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People in Winnipeg

A group of Tec Voc High School students can already add a rare achievement to their curriculum vitae: published authors.

People in Winnipeg was created by students in teacher Jeffery Lomas's Global Issues class.

Mr. Lomas sent his students out with students from Tec Voc's photography program to capture the faces and stories of the city. The results were as diverse as Winnipeg itself—from  newcomer Canadians to longtime residents. The subjects share memories, ambitions, regrets, and philosophies ("You need to make yourself happy before you make others happy," says a busker at The Forks).

Students in Tec Voc's Graphic Arts program organized and designed the quotes and photographs into what became the published book.

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"I was inspired by Brandon Stanton's Humans of New York," Mr. Lomas said. "My wife bought the book for me for Christmas one year…I picked the book up, and four hours later I was still enthralled."

Since part of the Global Issues program includes a community action project, the teacher thought the book project would be a creative way to give back to society. Proceeds from the book's sales are going to the North End Women's Centre, the Community Education Development Association's Pathways to Education program, the Never Alone Foundation and Welcome Place.

The project was also a chance for students to break down stereotypes and get in touch with Winnipeg's diverse population.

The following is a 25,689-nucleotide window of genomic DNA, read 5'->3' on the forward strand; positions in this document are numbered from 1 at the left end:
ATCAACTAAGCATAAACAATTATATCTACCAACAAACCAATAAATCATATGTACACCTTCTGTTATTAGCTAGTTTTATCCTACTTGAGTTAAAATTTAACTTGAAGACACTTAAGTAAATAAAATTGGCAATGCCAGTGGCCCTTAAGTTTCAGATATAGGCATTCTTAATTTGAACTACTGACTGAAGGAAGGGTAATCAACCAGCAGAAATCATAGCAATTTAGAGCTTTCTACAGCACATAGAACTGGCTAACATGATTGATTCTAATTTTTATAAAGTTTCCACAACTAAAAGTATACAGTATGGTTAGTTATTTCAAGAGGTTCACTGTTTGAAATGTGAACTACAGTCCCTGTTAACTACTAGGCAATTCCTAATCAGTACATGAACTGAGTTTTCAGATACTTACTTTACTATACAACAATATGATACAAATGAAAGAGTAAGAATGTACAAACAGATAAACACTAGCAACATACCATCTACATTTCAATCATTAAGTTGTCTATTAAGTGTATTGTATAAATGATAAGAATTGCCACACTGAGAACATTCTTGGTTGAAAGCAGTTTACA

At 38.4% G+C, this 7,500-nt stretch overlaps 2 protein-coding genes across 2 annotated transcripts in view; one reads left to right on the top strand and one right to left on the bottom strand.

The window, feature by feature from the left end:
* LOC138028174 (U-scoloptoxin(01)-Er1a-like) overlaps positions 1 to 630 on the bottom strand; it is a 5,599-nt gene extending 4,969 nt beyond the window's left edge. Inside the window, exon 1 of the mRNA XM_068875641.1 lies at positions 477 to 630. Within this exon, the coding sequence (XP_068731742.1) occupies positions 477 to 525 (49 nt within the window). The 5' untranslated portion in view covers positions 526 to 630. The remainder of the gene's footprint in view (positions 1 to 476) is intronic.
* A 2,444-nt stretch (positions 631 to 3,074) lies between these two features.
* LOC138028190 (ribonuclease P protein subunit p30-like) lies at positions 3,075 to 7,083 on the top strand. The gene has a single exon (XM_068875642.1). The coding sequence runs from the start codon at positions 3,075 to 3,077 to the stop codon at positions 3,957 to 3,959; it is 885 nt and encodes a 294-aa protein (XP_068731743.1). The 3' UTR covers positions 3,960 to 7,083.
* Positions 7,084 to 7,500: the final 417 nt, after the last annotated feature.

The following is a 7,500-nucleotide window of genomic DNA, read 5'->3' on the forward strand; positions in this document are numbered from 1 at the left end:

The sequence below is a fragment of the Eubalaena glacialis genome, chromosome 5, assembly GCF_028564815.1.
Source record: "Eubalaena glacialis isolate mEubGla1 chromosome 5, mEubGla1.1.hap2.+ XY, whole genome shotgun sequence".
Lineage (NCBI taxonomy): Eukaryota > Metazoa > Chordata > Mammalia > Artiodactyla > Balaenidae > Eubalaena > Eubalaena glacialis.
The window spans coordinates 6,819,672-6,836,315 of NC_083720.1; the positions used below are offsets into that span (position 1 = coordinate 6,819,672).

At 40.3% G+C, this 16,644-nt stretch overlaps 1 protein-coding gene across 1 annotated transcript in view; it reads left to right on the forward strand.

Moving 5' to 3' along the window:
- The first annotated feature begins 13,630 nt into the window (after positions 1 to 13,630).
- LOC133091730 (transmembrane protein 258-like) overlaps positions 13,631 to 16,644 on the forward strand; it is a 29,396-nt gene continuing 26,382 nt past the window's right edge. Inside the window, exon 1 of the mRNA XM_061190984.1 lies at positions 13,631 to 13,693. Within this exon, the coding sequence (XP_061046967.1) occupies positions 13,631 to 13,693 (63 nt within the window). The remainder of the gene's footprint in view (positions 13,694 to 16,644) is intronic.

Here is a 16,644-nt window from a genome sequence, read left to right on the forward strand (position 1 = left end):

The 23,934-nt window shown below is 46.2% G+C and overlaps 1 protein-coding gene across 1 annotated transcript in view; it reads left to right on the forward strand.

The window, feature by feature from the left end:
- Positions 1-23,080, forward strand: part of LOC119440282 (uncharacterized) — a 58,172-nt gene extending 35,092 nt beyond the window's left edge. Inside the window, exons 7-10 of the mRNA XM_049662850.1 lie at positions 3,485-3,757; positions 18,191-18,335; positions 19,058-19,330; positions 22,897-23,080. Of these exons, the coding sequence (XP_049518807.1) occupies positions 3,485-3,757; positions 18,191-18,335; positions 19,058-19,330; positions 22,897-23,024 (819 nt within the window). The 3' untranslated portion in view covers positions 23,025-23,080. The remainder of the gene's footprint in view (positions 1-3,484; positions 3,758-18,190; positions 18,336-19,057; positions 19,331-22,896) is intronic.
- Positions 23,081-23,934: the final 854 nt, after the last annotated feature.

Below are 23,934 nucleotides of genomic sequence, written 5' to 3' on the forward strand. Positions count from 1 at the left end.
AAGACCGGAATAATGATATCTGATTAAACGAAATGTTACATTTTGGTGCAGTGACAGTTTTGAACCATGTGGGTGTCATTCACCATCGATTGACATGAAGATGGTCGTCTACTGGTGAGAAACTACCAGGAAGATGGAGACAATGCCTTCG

"It was a way to have students go out of their comfort zone and talk to the everyday people that make up our city," Mr. Lomas said.

Student Madison McKay said she was initially nervous about the assignment of interviewing people in Winnipeg's Exchange District.

"I'm a very shy person, so it was intimidating," she said. "But after a while, after you start talking to people, it gets easier. It helped me as a person. I feel like I can have normal conversations with people now."

Among the people Madison interviewed was a former Torontonian who moved to Winnipeg to live with his fiancé. He was photographed while waiting outside Red River College.

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"He was really kind, and he asked me questions as well, so it wasn't one-sided," Madison said. "And it wasn't awkward at all."

Overall, Madison felt the book project was worthwhile on many levels.

"It was a good experience. I felt like I got to know Winnipeg more…I hadn't walked around that area before, so it was interesting to see and meet some of the people there."

People in Winnipeg is on sale at McNally Robinson, as well as Tec Voc's Hornet Café. Copies can be purchased online here.

"It's a great coffee table book, whether you are in a dentist's office or someone's living room," Mr. Lomas said, before adding: "And it makes a great gift!"

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